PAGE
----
Is there a missing link in your access control system?
On entry to most of the government or office buildings you are confronted with a host of access control initiatives to govern who is allowed and who is not allowed access. Be it the presentation of your card to a reader to open a turnstile, activate the lift or trigger an automatic door, access is controlled in an efficient and easily managed way, and our security programmed brains believe that all is good.
But this raises a question: How many of these doors/lifts/turnstiles have a mechanical key override?
The answer is many. Not all, but many.
This then raises further questions:
- Are the mechanical keys secure?
- Are they stored in a secure place and are not lost?
- Also, are they secure from attack and duplication (remembering that many keys can be visually read and even reproduced from a photograph)?
The problem is that as soon as they are in a person’s hand, keys can be compromised by copying, duplication or even 3D printing.
Our observation is that at many sites, extremely effective and costly access control systems are installed. These systems are hugely effective in monitoring and controlling access to the building, however, many of these systems have a very basic weak point that allows the whole system to be compromised. The chink in the armour is that they are fitted with a conventional mechanical cylinder.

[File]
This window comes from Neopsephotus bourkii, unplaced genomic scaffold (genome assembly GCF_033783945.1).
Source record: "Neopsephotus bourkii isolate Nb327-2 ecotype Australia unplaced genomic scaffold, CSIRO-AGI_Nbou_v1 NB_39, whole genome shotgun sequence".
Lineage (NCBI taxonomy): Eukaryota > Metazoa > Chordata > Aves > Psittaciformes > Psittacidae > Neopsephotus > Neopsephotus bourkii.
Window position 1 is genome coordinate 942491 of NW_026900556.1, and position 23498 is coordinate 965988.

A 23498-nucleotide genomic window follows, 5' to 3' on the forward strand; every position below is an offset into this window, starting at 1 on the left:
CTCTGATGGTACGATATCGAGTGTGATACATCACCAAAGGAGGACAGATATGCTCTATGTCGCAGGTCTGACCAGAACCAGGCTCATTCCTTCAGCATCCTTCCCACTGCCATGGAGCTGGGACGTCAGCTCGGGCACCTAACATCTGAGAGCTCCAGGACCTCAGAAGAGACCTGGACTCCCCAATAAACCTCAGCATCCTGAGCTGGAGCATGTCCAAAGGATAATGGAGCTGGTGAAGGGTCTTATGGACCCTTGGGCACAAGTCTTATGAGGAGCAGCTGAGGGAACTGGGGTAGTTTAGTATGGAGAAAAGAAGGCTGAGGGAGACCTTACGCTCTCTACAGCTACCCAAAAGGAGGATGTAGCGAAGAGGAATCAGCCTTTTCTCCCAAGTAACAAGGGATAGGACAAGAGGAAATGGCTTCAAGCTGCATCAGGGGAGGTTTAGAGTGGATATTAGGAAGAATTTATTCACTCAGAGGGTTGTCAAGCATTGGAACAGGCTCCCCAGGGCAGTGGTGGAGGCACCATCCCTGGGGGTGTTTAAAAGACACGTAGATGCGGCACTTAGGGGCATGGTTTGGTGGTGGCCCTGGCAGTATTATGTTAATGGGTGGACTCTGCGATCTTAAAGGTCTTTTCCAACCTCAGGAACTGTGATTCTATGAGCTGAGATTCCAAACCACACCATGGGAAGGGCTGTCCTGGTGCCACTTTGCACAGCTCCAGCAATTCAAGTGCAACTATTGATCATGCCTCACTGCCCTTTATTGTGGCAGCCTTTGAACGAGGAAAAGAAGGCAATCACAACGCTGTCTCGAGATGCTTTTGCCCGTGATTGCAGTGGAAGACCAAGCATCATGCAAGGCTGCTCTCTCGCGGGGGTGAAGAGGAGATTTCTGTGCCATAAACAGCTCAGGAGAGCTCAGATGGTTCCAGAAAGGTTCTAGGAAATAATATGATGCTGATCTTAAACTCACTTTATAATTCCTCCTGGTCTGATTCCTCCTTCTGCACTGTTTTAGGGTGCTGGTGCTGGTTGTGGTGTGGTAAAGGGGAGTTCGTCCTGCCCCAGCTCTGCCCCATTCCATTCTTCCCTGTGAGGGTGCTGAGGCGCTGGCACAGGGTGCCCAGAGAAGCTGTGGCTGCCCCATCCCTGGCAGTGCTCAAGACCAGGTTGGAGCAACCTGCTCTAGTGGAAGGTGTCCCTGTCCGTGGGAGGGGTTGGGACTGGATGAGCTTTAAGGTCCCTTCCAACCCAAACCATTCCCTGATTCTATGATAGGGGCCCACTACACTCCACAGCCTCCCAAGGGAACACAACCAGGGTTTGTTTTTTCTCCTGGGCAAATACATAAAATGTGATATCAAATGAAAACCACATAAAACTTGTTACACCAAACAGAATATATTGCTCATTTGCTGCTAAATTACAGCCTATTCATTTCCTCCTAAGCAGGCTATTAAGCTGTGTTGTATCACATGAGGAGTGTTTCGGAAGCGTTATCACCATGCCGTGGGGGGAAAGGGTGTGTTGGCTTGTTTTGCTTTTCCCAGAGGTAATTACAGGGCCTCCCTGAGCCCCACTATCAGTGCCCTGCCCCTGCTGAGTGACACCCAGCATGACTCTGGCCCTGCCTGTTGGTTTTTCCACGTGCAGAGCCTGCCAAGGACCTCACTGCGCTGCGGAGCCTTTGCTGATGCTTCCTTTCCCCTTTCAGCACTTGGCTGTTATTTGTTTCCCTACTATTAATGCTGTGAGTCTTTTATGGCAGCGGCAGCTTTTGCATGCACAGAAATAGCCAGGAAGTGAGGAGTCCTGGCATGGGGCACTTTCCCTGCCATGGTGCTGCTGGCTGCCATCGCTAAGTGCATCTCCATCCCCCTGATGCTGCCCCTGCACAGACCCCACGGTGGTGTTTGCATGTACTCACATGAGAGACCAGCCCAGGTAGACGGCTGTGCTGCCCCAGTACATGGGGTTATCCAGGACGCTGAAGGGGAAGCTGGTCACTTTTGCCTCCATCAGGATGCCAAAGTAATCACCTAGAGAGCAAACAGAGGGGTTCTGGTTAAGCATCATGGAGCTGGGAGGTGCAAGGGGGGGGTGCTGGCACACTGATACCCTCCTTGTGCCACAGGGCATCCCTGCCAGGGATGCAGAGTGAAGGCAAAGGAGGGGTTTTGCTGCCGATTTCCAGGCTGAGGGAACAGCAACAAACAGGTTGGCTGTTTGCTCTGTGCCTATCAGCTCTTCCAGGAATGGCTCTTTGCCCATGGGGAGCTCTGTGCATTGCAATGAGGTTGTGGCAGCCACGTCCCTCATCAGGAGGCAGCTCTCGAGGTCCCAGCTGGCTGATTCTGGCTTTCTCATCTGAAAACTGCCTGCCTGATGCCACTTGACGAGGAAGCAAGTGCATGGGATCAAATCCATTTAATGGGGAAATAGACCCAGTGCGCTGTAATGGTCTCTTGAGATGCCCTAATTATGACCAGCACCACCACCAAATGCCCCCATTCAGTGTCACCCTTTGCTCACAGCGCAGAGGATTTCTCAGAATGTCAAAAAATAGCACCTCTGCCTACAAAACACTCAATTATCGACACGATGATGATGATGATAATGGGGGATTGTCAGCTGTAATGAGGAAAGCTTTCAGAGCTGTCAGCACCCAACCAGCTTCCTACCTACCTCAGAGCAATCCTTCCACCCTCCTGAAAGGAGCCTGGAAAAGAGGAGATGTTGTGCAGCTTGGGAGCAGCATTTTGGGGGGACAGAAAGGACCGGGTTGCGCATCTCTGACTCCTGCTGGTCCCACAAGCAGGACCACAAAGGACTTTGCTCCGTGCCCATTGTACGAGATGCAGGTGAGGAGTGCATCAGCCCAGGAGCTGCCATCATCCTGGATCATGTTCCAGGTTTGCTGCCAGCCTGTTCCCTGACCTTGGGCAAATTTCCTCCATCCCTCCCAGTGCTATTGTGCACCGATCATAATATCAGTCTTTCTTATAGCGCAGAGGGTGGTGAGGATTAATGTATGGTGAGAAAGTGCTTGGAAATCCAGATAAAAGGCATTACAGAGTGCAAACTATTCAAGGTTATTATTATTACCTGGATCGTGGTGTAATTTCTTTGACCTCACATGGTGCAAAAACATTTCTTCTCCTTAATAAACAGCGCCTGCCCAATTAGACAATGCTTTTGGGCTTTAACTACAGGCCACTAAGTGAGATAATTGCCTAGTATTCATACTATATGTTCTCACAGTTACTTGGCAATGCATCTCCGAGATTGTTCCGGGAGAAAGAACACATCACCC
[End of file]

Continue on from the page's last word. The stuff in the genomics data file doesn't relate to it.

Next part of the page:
This cylinder has no audit trail and can be in many cases mechanically manipulated (picked). Added to which any access to a key by an unscrupulous person can result in it being read, impressioned (in the way of an impression into a soft material) or photographed and 3D printed.
So now what? A solution is available. Install an electro-mechanical key system such as EKA CyberLock. The cylinders are opened with CyberKeys. Both are managed using software in the same way as an access control system. The management software allows access to be granted when and where, or simply timed out or even revoked when required. CyberKeys are programmed through communicators such as a smart app and Bluetooth or a 20-key vault cabinet. The entire system can be audited and, to make it even simpler, can potentially be integrated with your existing access control system.
EKA CyberLock makes a range of cylinders to suit most common locks in the Australian market. For our latest case studies across major office buildings, communication towers, roads and traffic control boxes and much more, visit www.ekacyberlock.com.au/case-studies
To find out more or continue the discussion contact us at firstname.lastname@example.org or on 1300 722 311.
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